China about to end the reign of “zero-Covid”?

Several Chinese cities further eased draconian anti-Covid rules on Friday. Among the latter, the abandonment of daily mass testing, one of the tedious pillars of life under the reign of “zero-Covid”. From Friday, the metropolis of Chengdu (southwest) will no longer require a recent negative test result to enter public places or take the metro, but only a green health pass, confirming that they do not have not crossed a “high risk” area.

In the capital, Beijing, health authorities called on hospitals on Thursday to stop refusing care in the absence of a negative PCR test dating back less than forty-eight hours. In the city of Urumqi, capital of the Xinjiang region (northwest), the authorities announced on Friday that supermarkets, hotels, restaurants and ski resorts would be gradually reopened.

Quarantine at home

This city of more than four million people has suffered one of the longest lockdowns in China, with some neighborhoods closed in early August. An apartment building fire on November 26 killed ten people there, and restrictions have been blamed for delaying relief.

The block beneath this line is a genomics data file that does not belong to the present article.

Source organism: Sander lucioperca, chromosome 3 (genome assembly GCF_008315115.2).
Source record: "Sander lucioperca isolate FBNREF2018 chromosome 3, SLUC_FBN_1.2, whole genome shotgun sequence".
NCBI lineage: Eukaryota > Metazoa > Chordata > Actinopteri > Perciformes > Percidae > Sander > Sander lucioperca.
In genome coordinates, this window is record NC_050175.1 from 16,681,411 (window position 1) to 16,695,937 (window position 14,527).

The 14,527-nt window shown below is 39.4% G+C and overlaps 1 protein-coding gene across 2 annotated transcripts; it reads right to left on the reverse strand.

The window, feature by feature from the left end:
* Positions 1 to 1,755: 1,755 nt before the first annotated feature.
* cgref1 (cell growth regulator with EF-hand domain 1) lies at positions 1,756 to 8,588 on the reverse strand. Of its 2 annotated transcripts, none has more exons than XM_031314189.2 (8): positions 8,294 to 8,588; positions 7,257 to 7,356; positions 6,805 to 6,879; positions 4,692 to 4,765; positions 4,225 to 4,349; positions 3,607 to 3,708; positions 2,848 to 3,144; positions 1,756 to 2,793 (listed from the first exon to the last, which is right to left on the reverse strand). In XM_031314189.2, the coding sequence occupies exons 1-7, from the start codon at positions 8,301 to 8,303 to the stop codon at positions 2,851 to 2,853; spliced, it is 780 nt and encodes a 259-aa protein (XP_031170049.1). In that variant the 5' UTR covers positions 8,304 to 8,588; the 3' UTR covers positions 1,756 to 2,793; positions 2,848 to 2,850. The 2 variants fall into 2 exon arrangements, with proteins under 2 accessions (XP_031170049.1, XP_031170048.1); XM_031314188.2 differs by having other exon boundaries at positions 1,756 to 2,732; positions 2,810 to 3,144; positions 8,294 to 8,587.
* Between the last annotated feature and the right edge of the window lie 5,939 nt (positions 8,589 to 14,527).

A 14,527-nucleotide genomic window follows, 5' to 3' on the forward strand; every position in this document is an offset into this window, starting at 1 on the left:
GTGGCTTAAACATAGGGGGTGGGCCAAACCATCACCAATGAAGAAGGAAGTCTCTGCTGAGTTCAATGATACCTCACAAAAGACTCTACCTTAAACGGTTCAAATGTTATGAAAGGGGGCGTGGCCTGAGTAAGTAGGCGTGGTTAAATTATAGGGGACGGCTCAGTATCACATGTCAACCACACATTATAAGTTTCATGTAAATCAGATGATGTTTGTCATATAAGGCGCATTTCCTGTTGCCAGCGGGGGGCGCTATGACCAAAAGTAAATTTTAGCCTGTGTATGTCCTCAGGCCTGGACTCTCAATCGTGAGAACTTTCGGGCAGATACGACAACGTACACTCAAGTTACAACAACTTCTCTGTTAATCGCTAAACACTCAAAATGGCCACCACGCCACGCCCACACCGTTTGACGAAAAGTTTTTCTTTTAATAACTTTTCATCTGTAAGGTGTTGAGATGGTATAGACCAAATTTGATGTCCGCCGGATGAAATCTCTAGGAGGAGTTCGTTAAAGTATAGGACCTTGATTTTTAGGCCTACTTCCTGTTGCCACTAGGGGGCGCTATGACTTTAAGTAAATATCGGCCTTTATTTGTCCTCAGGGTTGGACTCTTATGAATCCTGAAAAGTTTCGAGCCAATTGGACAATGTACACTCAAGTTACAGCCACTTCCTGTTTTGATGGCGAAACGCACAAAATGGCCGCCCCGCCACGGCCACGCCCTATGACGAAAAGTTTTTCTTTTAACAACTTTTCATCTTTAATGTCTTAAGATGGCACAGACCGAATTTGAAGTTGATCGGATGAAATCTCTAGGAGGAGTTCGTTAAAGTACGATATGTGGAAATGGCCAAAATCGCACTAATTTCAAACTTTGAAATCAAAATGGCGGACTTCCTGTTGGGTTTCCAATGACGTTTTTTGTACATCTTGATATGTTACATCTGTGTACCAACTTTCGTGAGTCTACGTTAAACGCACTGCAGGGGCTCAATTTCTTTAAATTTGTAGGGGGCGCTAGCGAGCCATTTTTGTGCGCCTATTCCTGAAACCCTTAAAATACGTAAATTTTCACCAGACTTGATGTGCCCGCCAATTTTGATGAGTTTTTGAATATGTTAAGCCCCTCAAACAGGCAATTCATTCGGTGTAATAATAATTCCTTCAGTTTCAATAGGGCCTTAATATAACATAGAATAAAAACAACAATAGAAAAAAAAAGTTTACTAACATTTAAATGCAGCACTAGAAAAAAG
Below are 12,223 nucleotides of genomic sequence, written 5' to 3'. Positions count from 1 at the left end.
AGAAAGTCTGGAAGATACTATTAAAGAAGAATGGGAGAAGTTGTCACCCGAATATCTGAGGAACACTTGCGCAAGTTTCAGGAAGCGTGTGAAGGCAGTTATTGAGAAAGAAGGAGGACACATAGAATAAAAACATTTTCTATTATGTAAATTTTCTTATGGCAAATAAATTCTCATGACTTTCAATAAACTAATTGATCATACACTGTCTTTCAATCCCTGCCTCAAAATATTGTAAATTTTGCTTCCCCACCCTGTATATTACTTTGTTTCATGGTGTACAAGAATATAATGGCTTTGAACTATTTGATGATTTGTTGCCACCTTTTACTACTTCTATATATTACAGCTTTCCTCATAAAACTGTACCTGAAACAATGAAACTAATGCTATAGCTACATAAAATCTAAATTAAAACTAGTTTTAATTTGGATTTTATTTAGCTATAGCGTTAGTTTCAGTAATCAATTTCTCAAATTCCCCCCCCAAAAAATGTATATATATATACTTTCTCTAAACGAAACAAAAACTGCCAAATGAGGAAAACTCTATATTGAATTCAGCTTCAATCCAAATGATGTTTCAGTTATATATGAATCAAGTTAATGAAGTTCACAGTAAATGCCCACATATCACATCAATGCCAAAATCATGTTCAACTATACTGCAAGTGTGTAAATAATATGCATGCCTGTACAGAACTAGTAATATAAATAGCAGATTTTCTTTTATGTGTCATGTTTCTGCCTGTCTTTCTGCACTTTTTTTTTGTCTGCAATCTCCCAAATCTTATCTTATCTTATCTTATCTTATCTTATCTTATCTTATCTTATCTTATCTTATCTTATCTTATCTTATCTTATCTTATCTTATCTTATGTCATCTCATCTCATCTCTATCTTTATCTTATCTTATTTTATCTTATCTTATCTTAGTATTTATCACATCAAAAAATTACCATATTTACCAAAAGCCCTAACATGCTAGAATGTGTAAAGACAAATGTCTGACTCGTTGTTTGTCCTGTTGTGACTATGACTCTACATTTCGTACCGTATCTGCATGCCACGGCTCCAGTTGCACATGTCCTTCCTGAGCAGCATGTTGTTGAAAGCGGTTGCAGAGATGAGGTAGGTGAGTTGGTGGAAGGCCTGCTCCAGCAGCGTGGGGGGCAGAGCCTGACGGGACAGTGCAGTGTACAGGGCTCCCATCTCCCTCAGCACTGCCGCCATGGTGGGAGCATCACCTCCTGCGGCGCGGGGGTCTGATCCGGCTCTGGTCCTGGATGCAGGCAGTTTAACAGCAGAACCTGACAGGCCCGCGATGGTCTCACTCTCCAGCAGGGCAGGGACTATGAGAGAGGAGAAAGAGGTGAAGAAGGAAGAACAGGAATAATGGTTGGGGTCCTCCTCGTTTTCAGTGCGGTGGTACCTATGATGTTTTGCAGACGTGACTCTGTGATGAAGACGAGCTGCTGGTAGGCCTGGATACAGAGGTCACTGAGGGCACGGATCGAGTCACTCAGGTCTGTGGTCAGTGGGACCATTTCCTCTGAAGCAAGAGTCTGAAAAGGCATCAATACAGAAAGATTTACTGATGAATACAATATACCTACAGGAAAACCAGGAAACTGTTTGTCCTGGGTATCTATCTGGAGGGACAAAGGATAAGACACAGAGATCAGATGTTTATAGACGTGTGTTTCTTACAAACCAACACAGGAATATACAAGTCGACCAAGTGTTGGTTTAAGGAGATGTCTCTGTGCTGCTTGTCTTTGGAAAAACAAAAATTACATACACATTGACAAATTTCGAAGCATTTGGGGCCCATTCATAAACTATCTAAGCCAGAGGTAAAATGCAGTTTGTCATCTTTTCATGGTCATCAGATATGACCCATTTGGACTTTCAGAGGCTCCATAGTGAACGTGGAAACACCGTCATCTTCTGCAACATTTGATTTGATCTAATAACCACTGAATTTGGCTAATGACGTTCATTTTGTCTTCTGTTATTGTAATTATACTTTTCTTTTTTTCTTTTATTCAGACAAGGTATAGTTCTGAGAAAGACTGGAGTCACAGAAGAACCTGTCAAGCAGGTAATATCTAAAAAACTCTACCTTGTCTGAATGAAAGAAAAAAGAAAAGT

In an analysis published Friday by the People’s Daily, an organ of the ruling Communist Party, several health experts support the measures taken by some local authorities to allow positive cases to remain in quarantine at home. This is a dramatic change from the rules that prevailed until then, which in much of the country still require infected people to be confined to government facilities.

China vis-à-vis the virus “faces new circumstances”

The industrial city of Dongguan (south) thus announced Thursday that people meeting “specific conditions” should be allowed to remain in quarantine at home, without specifying what these conditions are. The tech megalopolis of Shenzhen, also in the south, rolled out a similar policy on Wednesday.

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At the national level, government officials have also signaled that a broader relaxation of the policy could be considered. Speaking to the National Health Commission on Wednesday, Deputy Prime Minister Sun Chunlan acknowledged the low risk of the Omicron variant and the improvement in the vaccination rate, according to the state-run Xinhua News Agency. This is why China’s approach to the virus “is facing new circumstances”, she said.

A central figure in Chinese strategy in the face of the pandemic, Sun Chunlan made no mention of the “zero Covid” policy, raising hopes that this strategy, which for three years has upset the lives of Chinese people and the economy of their country, would soon be relaxed.

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